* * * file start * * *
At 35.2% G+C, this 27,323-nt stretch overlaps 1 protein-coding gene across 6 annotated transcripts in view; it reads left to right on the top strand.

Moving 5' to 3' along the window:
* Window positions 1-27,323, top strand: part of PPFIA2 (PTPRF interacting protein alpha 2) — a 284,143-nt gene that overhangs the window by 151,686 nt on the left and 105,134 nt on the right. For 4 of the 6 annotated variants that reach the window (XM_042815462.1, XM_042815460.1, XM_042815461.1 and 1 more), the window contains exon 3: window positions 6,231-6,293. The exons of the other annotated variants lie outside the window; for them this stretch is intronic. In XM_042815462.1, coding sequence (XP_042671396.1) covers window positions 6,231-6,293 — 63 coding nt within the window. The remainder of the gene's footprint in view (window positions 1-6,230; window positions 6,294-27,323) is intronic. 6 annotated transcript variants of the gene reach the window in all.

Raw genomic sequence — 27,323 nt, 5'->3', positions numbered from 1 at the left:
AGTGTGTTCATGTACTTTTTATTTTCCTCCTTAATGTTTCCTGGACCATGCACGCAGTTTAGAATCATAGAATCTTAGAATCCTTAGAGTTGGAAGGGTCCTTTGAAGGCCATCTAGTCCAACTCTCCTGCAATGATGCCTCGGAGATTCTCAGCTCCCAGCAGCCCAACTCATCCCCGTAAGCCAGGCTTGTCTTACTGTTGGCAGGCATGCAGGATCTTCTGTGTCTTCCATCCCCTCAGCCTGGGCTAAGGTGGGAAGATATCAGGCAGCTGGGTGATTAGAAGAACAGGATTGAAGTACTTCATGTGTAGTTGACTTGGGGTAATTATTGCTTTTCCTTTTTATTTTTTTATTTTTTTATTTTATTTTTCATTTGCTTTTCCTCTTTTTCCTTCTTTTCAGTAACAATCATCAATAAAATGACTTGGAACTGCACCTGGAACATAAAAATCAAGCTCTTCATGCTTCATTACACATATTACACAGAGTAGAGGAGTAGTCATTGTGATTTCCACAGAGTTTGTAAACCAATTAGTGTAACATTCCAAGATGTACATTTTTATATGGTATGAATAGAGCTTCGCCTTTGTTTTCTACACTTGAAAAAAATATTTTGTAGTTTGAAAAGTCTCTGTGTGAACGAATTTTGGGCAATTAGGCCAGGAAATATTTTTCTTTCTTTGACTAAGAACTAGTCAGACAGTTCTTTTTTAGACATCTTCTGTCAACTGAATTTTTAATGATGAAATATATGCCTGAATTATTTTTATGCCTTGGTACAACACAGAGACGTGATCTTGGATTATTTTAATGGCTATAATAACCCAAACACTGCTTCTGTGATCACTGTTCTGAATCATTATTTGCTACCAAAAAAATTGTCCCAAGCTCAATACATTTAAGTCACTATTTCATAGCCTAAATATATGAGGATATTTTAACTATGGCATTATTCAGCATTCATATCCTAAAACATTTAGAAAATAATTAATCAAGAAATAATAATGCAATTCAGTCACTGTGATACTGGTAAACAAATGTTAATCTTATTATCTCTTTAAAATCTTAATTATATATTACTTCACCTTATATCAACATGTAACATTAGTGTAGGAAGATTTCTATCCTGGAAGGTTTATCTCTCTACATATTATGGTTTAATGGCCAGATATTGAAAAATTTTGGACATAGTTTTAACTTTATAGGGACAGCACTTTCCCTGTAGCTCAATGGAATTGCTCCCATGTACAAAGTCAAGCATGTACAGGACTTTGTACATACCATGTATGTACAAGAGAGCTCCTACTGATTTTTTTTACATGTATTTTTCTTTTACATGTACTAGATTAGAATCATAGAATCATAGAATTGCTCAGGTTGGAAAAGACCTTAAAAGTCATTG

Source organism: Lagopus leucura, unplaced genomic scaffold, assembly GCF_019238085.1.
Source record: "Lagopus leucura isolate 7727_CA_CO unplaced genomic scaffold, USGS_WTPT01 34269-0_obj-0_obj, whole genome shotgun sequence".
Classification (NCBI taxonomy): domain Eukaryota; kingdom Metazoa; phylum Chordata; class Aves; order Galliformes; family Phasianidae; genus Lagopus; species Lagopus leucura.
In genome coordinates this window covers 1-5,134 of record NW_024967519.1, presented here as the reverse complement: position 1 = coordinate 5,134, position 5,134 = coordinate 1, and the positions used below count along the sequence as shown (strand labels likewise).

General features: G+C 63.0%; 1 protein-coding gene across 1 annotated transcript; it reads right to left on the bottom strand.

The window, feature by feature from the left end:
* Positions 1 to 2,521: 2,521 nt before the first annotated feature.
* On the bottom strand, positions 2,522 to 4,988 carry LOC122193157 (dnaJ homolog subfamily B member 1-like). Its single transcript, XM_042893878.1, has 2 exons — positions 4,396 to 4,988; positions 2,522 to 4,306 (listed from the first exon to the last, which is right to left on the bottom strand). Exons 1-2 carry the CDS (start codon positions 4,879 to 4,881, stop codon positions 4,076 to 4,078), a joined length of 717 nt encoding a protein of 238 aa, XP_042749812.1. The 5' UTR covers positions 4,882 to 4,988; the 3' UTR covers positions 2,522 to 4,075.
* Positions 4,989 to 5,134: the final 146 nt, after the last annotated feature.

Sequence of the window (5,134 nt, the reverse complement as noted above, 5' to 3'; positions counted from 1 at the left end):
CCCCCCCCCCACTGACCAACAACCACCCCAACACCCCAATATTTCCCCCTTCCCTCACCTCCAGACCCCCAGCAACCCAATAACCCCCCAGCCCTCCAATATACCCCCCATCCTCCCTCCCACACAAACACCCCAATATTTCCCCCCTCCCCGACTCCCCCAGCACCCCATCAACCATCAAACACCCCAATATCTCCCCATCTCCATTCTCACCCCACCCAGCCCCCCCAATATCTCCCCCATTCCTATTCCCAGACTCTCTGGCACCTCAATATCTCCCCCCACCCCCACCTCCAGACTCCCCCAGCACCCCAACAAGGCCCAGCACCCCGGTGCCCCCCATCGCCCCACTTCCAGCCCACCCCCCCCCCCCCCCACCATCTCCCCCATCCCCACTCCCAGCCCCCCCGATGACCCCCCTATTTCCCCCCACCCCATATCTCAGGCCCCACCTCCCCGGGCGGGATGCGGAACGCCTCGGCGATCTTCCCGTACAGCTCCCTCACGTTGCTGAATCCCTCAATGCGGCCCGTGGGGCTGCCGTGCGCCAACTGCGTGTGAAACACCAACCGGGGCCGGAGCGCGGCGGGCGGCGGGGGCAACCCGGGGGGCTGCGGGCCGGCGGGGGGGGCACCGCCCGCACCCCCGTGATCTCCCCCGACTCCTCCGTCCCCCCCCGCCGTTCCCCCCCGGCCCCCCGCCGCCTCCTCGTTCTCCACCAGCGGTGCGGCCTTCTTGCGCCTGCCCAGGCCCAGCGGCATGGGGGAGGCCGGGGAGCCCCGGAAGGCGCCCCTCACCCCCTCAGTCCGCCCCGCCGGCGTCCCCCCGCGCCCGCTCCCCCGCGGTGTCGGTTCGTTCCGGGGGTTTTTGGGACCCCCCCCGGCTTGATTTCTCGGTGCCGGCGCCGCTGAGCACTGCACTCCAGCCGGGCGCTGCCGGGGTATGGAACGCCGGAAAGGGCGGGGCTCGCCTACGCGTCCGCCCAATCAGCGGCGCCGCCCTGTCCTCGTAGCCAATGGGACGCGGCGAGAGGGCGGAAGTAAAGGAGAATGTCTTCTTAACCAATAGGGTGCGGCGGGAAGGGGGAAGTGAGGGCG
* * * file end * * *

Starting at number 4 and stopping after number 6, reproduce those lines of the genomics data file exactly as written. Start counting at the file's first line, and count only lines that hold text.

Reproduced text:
Raw genomic sequence — 27,323 nt, 5'->3', positions numbered from 1 at the left:
AGTGTGTTCATGTACTTTTTATTTTCCTCCTTAATGTTTCCTGGACCATGCACGCAGTTTAGAATCATAGAATCTTAGAATCCTTAGAGTTGGAAGGGTCCTTTGAAGGCCATCTAGTCCAACTCTCCTGCAATGATGCCTCGGAGATTCTCAGCTCCCAGCAGCCCAACTCATCCCCGTAAGCCAGGCTTGTCTTACTGTTGGCAGGCATGCAGGATCTTCTGTGTCTTCCATCCCCTCAGCCTGGGCTAAGGTGGGAAGATATCAGGCAGCTGGGTGATTAGAAGAACAGGATTGAAGTACTTCATGTGTAGTTGACTTGGGGTAATTATTGCTTTTCCTTTTTATTTTTTTATTTTTTTATTTTATTTTTCATTTGCTTTTCCTCTTTTTCCTTCTTTTCAGTAACAATCATCAATAAAATGACTTGGAACTGCACCTGGAACATAAAAATCAAGCTCTTCATGCTTCATTACACATATTACACAGAGTAGAGGAGTAGTCATTGTGATTTCCACAGAGTTTGTAAACCAATTAGTGTAACATTCCAAGATGTACATTTTTATATGGTATGAATAGAGCTTCGCCTTTGTTTTCTACACTTGAAAAAAATATTTTGTAGTTTGAAAAGTCTCTGTGTGAACGAATTTTGGGCAATTAGGCCAGGAAATATTTTTCTTTCTTTGACTAAGAACTAGTCAGACAGTTCTTTTTTAGACATCTTCTGTCAACTGAATTTTTAATGATGAAATATATGCCTGAATTATTTTTATGCCTTGGTACAACACAGAGACGTGATCTTGGATTATTTTAATGGCTATAATAACCCAAACACTGCTTCTGTGATCACTGTTCTGAATCATTATTTGCTACCAAAAAAATTGTCCCAAGCTCAATACATTTAAGTCACTATTTCATAGCCTAAATATATGAGGATATTTTAACTATGGCATTATTCAGCATTCATATCCTAAAACATTTAGAAAATAATTAATCAAGAAATAATAATGCAATTCAGTCACTGTGATACTGGTAAACAAATGTTAATCTTATTATCTCTTTAAAATCTTAATTATATATTACTTCACCTTATATCAACATGTAACATTAGTGTAGGAAGATTTCTATCCTGGAAGGTTTATCTCTCTACATATTATGGTTTAATGGCCAGATATTGAAAAATTTTGGACATAGTTTTAACTTTATAGGGACAGCACTTTCCCTGTAGCTCAATGGAATTGCTCCCATGTACAAAGTCAAGCATGTACAGGACTTTGTACATACCATGTATGTACAAGAGAGCTCCTACTGATTTTTTTTACATGTATTTTTCTTTTACATGTACTAGATTAGAATCATAGAATCATAGAATTGCTCAGGTTGGAAAAGACCTTAAAAGTCATTG

Source organism: Lagopus leucura, unplaced genomic scaffold, assembly GCF_019238085.1.